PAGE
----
In the search for a clean source of energy, a contender has emerged: little pellets of compressed wood. Harvested from forests in the American South, pine and hardwood trees are dried, compressed, and turned into inch-long pellets that are burned as fuel in electric power plants, mainly in the United Kingdom and Europe, to power homes and businesses.
Under rules grandfathered into the Paris Climate Agreement and reaffirmed this summer by European regulators, burning trees for electric power is considered a carbon-neutral energy source—as long as the trees are replanted. The wood pellet industry argues that it provides an alternative to coal and relies on a sustainable resource: forests that will regrow in the future and remove carbon from the atmosphere.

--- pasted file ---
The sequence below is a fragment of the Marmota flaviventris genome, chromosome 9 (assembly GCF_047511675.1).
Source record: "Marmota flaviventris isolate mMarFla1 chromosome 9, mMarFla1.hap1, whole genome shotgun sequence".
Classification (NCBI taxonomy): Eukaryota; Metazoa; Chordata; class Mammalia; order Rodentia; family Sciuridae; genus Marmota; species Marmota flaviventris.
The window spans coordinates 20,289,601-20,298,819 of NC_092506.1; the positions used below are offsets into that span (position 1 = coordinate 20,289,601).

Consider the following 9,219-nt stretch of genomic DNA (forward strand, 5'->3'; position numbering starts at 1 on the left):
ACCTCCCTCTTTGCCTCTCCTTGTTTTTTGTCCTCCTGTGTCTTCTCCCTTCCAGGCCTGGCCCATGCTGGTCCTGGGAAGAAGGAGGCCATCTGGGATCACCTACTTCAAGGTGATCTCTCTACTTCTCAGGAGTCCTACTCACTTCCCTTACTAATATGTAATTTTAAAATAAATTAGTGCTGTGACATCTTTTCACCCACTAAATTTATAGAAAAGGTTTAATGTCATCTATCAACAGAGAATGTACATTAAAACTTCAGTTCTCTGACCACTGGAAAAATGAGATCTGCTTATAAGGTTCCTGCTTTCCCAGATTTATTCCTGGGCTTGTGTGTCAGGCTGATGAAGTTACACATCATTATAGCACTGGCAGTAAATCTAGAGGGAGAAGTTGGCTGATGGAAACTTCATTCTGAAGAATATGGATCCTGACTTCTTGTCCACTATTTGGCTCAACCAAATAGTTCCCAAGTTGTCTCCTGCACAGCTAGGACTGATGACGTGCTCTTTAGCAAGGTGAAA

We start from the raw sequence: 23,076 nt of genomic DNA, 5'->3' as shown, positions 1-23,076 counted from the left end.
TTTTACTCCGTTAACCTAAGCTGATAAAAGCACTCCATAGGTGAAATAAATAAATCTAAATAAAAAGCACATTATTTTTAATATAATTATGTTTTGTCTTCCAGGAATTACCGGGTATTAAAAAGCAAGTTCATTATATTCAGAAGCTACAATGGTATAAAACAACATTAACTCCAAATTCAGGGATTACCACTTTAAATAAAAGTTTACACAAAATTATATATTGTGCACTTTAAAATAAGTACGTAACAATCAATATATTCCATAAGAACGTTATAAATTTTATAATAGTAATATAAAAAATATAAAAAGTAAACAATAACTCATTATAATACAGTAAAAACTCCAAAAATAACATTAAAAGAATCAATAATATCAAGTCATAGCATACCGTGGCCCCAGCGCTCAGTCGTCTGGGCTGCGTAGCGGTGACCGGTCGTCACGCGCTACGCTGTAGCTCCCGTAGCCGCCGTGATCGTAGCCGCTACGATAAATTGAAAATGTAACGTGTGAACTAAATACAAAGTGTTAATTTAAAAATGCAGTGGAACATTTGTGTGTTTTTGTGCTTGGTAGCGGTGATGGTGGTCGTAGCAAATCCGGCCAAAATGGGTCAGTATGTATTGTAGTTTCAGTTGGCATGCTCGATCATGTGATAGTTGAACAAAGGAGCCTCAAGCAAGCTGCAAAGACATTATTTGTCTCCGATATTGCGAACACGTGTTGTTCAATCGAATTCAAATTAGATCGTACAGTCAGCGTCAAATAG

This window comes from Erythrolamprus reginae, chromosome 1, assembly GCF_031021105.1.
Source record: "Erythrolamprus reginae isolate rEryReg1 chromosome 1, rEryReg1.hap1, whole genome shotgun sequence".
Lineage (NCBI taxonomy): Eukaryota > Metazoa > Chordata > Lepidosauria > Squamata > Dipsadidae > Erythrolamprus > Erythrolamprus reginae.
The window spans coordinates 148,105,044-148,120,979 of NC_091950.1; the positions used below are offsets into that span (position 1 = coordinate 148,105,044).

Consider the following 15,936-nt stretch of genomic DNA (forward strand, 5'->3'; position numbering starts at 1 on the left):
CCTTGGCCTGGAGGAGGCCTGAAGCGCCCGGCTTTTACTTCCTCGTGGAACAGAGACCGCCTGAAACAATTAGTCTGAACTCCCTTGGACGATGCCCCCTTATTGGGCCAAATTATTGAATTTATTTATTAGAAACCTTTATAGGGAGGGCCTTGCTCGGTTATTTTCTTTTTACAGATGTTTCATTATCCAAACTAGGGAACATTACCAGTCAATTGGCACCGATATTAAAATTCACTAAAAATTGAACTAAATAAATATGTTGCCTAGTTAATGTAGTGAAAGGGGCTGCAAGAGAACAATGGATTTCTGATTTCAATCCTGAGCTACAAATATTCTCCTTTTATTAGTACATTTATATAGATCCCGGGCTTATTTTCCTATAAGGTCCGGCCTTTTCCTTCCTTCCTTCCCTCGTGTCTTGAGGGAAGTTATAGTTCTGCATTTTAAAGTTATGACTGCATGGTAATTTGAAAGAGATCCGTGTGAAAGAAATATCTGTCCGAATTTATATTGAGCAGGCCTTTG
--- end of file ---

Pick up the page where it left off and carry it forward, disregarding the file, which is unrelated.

But many scientists and conservation groups say the opposite: that burning wood is as dirty as coal, and the claim of carbon neutrality is an error that will boost emissions and make it impossible to keep the planet from warming further. What’s more, trees that are cut down take anywhere from several decades to half a century to regrow, time that many climate scientists say the planet doesn’t have.
“It's really simple,” says John Sterman, professor of management and director of the sustainability initiative at the MIT Sloan School of Business. “You put carbon into the air right now, today. But regrowth takes time and is not certain. Maybe you'll remove it in decades to come, or a century from now. That's a terrible deal.”